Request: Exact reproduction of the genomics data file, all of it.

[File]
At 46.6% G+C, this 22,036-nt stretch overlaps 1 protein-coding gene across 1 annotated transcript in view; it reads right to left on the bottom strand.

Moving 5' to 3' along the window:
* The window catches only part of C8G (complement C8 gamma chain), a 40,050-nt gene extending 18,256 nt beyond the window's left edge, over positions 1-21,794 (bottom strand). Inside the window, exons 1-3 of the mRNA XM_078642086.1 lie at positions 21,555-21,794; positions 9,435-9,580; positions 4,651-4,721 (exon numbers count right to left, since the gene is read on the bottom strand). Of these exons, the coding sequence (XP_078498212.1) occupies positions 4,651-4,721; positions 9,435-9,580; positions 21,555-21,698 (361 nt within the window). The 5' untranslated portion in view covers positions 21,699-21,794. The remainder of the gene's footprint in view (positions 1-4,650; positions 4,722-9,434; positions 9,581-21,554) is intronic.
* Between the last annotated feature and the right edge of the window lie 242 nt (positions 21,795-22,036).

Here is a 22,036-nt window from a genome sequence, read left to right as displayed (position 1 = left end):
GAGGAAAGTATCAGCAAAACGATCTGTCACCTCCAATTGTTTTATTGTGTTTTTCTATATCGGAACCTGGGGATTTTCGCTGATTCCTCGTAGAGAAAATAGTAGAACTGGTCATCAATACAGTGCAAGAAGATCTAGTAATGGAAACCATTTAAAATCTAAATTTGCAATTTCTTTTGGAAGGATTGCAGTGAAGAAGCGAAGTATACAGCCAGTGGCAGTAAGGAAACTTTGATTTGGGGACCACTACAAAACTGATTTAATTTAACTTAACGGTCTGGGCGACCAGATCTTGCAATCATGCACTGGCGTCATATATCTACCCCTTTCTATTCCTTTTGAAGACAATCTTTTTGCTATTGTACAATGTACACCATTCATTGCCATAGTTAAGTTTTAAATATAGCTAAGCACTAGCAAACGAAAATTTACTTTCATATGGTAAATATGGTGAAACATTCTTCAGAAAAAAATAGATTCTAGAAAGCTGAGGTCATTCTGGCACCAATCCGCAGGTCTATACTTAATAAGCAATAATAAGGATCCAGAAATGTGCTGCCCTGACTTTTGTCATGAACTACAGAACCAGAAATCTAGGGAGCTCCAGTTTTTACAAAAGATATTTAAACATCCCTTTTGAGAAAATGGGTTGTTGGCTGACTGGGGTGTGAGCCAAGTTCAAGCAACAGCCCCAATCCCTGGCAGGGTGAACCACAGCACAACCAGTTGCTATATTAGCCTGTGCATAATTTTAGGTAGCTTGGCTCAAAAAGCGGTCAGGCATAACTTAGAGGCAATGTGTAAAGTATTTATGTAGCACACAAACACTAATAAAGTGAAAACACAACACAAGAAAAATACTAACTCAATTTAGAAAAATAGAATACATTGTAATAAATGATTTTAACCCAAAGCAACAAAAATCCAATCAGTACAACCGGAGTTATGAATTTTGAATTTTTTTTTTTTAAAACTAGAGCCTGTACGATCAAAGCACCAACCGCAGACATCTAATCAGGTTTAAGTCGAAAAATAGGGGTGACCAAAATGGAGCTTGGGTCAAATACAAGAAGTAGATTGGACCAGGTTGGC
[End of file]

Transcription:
At 46.6% G+C, this 22,036-nt stretch overlaps 1 protein-coding gene across 1 annotated transcript in view; it reads right to left on the bottom strand.

Moving 5' to 3' along the window:
* The window catches only part of C8G (complement C8 gamma chain), a 40,050-nt gene extending 18,256 nt beyond the window's left edge, over positions 1-21,794 (bottom strand). Inside the window, exons 1-3 of the mRNA XM_078642086.1 lie at positions 21,555-21,794; positions 9,435-9,580; positions 4,651-4,721 (exon numbers count right to left, since the gene is read on the bottom strand). Of these exons, the coding sequence (XP_078498212.1) occupies positions 4,651-4,721; positions 9,435-9,580; positions 21,555-21,698 (361 nt within the window). The 5' untranslated portion in view covers positions 21,699-21,794. The remainder of the gene's footprint in view (positions 1-4,650; positions 4,722-9,434; positions 9,581-21,554) is intronic.
* Between the last annotated feature and the right edge of the window lie 242 nt (positions 21,795-22,036).

Here is a 22,036-nt window from a genome sequence, read left to right as displayed (position 1 = left end):
GAGGAAAGTATCAGCAAAACGATCTGTCACCTCCAATTGTTTTATTGTGTTTTTCTATATCGGAACCTGGGGATTTTCGCTGATTCCTCGTAGAGAAAATAGTAGAACTGGTCATCAATACAGTGCAAGAAGATCTAGTAATGGAAACCATTTAAAATCTAAATTTGCAATTTCTTTTGGAAGGATTGCAGTGAAGAAGCGAAGTATACAGCCAGTGGCAGTAAGGAAACTTTGATTTGGGGACCACTACAAAACTGATTTAATTTAACTTAACGGTCTGGGCGACCAGATCTTGCAATCATGCACTGGCGTCATATATCTACCCCTTTCTATTCCTTTTGAAGACAATCTTTTTGCTATTGTACAATGTACACCATTCATTGCCATAGTTAAGTTTTAAATATAGCTAAGCACTAGCAAACGAAAATTTACTTTCATATGGTAAATATGGTGAAACATTCTTCAGAAAAAAATAGATTCTAGAAAGCTGAGGTCATTCTGGCACCAATCCGCAGGTCTATACTTAATAAGCAATAATAAGGATCCAGAAATGTGCTGCCCTGACTTTTGTCATGAACTACAGAACCAGAAATCTAGGGAGCTCCAGTTTTTACAAAAGATATTTAAACATCCCTTTTGAGAAAATGGGTTGTTGGCTGACTGGGGTGTGAGCCAAGTTCAAGCAACAGCCCCAATCCCTGGCAGGGTGAACCACAGCACAACCAGTTGCTATATTAGCCTGTGCATAATTTTAGGTAGCTTGGCTCAAAAAGCGGTCAGGCATAACTTAGAGGCAATGTGTAAAGTATTTATGTAGCACACAAACACTAATAAAGTGAAAACACAACACAAGAAAAATACTAACTCAATTTAGAAAAATAGAATACATTGTAATAAATGATTTTAACCCAAAGCAACAAAAATCCAATCAGTACAACCGGAGTTATGAATTTTGAATTTTTTTTTTTTAAAACTAGAGCCTGTACGATCAAAGCACCAACCGCAGACATCTAATCAGGTTTAAGTCGAAAAATAGGGGTGACCAAAATGGAGCTTGGGTCAAATACAAGAAGTAGATTGGACCAGGTTGGC